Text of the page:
In order to access your cloud, Juju needs to know how to authenticate itself. We use the term credential to collectively describe the material necessary to do this (e.g. username & password, or just a secret key). During the addition of a credential the user assigns to it an arbitrary name.
When credentials are added for a given cloud they become available for use on that cloud’s controller and models. There are therefore two categories of credentials: those that are available to the Juju client (local) and those that are active and have been uploaded to a controller (remote).
A credential becomes active when it is related to a model for the first time. The two commands that can do this are
add-model as both commands involve the creation of at least one model.
An active credential is always associated with one cloud, one Juju user, and one, or more, models. A model, however, is always related to a single credential.
Juju supports three methods for adding credentials:
- accepting credentials provided interactively by the user on the command line
- scanning for existing credentials via environment variables and/or “rc” files (only supported by certain providers)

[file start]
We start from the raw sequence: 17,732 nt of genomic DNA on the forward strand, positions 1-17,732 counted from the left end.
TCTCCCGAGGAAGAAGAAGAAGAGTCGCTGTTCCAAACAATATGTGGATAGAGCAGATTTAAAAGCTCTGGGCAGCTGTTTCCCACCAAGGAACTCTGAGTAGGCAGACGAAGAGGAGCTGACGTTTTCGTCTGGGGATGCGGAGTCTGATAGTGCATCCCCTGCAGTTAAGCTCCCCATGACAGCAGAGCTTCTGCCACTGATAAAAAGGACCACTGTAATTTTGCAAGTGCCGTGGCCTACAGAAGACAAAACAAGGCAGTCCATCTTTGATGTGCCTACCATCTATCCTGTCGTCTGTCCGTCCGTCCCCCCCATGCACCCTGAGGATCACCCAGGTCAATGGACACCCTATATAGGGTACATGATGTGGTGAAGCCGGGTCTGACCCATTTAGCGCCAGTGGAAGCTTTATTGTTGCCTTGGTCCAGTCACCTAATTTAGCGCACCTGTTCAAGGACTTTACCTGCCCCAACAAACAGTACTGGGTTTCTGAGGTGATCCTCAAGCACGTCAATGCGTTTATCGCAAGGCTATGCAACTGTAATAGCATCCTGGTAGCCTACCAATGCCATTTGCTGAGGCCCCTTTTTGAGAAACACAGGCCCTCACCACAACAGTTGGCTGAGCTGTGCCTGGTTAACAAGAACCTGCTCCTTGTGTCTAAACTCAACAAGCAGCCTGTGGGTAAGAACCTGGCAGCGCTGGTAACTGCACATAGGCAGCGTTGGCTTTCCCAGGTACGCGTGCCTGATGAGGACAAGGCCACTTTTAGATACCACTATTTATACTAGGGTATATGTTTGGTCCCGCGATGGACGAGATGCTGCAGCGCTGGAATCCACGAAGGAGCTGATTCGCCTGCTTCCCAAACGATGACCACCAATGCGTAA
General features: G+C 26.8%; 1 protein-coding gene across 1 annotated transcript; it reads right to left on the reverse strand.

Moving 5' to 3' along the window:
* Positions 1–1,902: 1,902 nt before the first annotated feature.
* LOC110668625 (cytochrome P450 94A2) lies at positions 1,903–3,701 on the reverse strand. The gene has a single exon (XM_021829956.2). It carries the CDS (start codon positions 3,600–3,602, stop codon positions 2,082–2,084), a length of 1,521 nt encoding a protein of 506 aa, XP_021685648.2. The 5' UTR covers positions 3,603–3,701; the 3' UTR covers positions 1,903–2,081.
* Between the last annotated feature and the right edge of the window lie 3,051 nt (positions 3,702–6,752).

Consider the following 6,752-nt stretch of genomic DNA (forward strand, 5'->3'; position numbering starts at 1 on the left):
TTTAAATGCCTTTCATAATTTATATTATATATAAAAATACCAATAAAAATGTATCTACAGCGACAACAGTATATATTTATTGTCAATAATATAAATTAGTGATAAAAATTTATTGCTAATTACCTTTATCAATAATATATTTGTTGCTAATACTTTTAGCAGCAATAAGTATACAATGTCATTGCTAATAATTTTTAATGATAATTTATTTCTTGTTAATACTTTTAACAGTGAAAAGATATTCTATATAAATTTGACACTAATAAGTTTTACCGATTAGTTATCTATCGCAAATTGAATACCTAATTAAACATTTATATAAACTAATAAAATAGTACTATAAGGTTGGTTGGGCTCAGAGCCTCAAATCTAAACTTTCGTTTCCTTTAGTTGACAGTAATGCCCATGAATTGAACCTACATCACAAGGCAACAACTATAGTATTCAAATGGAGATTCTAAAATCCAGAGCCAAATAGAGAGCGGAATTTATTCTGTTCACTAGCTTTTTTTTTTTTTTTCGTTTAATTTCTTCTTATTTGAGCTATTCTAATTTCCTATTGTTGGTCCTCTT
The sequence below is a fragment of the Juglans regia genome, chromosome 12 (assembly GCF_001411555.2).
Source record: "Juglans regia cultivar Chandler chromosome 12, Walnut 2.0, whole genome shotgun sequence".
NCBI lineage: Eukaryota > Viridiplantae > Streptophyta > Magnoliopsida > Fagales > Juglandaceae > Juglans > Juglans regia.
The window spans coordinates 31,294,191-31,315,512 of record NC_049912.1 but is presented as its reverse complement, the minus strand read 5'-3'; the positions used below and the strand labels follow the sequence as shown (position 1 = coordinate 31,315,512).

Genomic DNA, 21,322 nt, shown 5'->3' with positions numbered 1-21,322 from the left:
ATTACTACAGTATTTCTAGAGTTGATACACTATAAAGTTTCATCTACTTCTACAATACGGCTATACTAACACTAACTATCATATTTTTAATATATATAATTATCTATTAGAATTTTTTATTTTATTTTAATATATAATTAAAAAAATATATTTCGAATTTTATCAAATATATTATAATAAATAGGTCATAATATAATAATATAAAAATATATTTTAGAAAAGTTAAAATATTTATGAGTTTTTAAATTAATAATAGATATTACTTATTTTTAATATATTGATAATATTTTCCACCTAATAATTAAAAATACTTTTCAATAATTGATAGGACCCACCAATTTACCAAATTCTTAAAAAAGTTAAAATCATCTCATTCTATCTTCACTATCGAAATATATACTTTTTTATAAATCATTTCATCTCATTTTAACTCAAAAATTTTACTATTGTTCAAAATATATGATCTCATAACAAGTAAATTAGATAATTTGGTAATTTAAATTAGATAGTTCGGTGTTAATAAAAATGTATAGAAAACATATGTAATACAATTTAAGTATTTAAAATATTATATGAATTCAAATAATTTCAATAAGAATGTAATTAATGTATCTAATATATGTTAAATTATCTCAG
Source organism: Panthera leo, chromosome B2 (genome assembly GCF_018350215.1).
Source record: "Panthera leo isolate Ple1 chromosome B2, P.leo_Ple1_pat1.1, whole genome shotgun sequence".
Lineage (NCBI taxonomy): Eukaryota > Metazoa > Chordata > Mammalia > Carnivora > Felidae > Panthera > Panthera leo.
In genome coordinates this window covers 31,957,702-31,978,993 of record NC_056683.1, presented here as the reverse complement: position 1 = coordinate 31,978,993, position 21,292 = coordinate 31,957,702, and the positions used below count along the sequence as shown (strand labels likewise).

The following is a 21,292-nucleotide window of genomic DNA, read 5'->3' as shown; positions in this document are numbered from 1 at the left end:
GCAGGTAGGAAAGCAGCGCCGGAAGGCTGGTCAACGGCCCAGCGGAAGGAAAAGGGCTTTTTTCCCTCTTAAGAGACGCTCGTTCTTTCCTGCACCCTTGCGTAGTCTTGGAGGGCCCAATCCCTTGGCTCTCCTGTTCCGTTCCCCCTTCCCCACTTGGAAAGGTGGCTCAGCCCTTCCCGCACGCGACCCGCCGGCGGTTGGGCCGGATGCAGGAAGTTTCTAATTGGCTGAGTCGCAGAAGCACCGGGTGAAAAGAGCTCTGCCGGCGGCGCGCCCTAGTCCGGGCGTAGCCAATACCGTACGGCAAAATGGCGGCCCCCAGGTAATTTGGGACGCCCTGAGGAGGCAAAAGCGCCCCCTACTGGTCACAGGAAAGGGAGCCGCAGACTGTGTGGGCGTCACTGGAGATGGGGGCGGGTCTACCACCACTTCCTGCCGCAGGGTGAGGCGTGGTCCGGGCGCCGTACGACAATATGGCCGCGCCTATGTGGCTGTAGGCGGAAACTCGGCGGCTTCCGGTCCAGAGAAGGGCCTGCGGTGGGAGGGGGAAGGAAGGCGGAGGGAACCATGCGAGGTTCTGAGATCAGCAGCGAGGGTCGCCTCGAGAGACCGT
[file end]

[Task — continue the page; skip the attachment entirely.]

- reading a user-provided YAML-formatted file
A local LXD cloud is a special case. When accessed from a Juju admin user a credential does not need to be added; a 10-yr certificate is set up for you. However, when accessed from a non-admin user this is not the case. See Additional LXD resources for details.
Added credentials get saved to file
Adding credentials interactively
To add credentials interactively use the
add-credential command. To do so with the AWS cloud:
juju add-credential aws
You will be asked for information based on the chosen cloud. For the AWS cloud the resulting interactive session looks like:
Enter credential name: carol Using auth-type "access-key". Enter access-key: AKBAICUYUPFXID2GHC5S Enter secret-key: *********************** (does not echo back) Credential "carol" added locally for cloud "aws".
If you end up adding multiple credentials for the same cloud you will need to set one as the default. See below section Setting default credentials.
Adding credentials from environment variables
Certain cloud providers offer command line tools that rely on environment variables to store credentials. Juju supports the scanning of such variables as a way to add them to itself. Scanning is done with the
Any variables detected will cause a prompt to appear. You will be asked to confirm the addition of their respective values as well as to provide a name to call the credential set.
You will need to rescan the variables if their values ever change. A scan only picks up current values.
autoload-credentials command is also used to generate a certificate credential for localhost clouds. This is needed for providing access to non-admin Juju users. See Additional LXD resources.
Adding credentials from a file
You can use a YAML-formatted file to store credentials for any cloud. Below we provide a sample file, which we will call